The less wrong (but still wrong) way to write this:

{#employee^cla = 123 or #employee^cla = 456 and #employee^status = "active" or #employee^status = "parental-leave"}

This is still wrong, because it is very unpredictable for human beings to remember how this will be interpreted by the software, due to the concatenation of AND and OR. Will the software interpret this as (CLA = 123 OR CLA = 456) AND (status = "active" OR status = "parental-leave)? Or instead as (CLA = 123) OR (CLA = 456 AND status = "active") OR (status = "parental-leave)? Or even in some other way?

There exist “precedence” rules for this, but many people have problem remembering the precedence rules for addition and multiplication of numbers, so even if you remember correctly what the precedence rules are for AND/OR/NOT, the person who comes after you to update your texts will probably make a mistake in the interpretation. In any case, the above condition is hard to read.

A correct solution using parentheses is for example:

{(#employee^cla = 123 or #employee^cla = 456) and (#employee^status = "active" or #employee^status = "parental-leave")}

A shorter version, which drops the concatenation of AND/OR:

{#employee^cla in @list(123, 456) AND #employee^status in @list("active", "parental-leave")}

A “list of texts” datafield must contain a value

Example: a piece of text must be shown when an employee’s fringe benefits (a “list of text” datafield) includes both meals and tuition:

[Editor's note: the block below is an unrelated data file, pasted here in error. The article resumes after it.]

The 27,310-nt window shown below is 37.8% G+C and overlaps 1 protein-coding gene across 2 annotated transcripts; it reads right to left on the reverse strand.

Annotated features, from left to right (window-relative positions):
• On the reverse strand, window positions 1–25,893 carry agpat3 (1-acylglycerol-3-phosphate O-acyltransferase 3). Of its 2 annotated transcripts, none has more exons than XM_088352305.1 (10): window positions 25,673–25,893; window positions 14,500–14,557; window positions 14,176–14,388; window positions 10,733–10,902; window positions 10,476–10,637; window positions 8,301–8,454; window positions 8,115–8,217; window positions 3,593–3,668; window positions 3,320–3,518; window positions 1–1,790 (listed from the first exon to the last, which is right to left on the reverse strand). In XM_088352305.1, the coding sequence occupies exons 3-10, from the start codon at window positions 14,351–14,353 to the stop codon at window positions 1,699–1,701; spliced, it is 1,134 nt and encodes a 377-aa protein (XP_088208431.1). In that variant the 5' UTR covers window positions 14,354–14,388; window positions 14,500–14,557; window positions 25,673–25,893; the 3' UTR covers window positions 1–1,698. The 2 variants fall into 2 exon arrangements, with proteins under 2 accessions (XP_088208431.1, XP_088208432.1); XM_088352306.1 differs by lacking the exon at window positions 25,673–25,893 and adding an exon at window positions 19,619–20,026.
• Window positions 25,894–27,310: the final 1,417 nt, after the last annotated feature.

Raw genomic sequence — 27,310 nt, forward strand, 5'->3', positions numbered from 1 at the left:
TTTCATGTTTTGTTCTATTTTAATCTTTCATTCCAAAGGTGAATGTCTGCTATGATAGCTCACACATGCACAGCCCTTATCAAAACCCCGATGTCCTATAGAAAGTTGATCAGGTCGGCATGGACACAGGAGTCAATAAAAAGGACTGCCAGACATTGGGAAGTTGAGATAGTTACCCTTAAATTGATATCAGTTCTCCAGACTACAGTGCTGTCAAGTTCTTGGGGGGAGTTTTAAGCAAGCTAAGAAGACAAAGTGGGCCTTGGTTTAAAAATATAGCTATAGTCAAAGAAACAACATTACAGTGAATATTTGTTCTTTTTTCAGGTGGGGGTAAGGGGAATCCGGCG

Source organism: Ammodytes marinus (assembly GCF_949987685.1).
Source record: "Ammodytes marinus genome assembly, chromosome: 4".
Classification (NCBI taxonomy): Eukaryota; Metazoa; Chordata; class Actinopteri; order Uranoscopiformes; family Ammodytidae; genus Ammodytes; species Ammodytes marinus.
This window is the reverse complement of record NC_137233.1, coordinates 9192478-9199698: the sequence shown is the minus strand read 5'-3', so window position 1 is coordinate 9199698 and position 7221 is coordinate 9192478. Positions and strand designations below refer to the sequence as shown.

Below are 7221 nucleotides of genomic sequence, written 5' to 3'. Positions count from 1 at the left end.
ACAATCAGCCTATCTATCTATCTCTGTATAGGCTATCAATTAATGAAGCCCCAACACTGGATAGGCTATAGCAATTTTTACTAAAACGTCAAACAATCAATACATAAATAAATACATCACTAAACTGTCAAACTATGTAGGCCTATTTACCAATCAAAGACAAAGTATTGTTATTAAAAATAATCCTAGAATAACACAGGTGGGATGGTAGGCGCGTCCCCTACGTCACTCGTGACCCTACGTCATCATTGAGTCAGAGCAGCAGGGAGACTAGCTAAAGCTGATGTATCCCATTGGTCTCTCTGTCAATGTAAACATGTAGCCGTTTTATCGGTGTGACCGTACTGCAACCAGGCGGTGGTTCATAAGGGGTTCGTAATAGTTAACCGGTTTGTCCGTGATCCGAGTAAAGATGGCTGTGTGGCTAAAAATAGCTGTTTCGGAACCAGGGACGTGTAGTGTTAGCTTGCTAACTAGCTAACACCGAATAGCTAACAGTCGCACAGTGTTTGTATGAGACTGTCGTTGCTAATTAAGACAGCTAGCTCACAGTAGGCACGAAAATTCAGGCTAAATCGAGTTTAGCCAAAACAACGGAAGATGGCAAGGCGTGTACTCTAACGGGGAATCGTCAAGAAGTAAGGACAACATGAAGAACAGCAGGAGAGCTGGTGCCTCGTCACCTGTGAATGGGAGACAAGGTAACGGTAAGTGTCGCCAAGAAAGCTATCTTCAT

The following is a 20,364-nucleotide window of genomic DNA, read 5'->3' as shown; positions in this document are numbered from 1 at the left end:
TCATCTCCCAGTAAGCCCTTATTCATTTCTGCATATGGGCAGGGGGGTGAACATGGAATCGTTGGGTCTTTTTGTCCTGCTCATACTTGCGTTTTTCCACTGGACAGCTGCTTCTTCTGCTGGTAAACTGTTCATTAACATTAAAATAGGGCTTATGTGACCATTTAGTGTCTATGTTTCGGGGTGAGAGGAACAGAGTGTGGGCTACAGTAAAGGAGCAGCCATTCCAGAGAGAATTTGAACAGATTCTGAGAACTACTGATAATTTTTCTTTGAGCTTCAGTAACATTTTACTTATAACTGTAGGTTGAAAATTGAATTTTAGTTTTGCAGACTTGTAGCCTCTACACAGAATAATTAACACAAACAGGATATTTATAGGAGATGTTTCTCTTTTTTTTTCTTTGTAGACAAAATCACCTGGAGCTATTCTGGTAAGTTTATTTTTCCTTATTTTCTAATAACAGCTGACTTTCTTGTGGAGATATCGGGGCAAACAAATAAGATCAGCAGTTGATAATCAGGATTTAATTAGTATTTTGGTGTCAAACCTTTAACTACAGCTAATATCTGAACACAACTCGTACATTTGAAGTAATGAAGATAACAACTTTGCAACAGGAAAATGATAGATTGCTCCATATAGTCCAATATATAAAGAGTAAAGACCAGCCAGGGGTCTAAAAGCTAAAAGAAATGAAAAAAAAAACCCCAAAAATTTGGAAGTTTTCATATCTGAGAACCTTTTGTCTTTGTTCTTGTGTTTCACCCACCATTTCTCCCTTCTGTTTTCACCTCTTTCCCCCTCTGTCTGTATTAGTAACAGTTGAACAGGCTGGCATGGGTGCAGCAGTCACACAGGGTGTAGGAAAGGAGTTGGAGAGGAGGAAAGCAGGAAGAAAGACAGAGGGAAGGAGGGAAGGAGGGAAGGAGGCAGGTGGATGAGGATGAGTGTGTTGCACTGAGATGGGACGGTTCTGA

The very wrong way to write this condition:

{#employee^benefits = "meals" or "tuition"}

This not only suffers from the short-circuiting issue described above, but will also result in an error because you are comparing a list of items (i.e., the “list of texts” datafield #employee^benefits) to a single text item (“meals”). For the software, this boils down to comparing apples to oranges, hence the error.

A less wrong (but still wrong) way:

{#employee^benefits = @list("meals", "tuition")}

This will in many cases be wrong, because it will only be true if the benefits include only meals and tuition — i.e. if the list on the left side and the list on the right side are exactly equal and include exactly the same elements. If any other benefit would have been assigned to the employees, then this condition will erroneously become false.

Even when the employee’s benefits consist of only meals and tuition, the above condition may erroneously result in false, when the tuition happened to come before the meals in the datafield, i.e. if the ordering is different. The reason is that list-of-text datafields take ordering into account — after all, in certain contracts, the order of appearance of the elements may be very important.

A correct way to write this condition:

{("meals" in #employee^benefits) AND ("tuition" in #employee^benefits)}

or, somewhat shorter (but also more fancy and probably less readable):

{@is_subset(#employee^benefits, @list("meals", "benefits"))}
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Writing conditions
Using codes instead of text fragments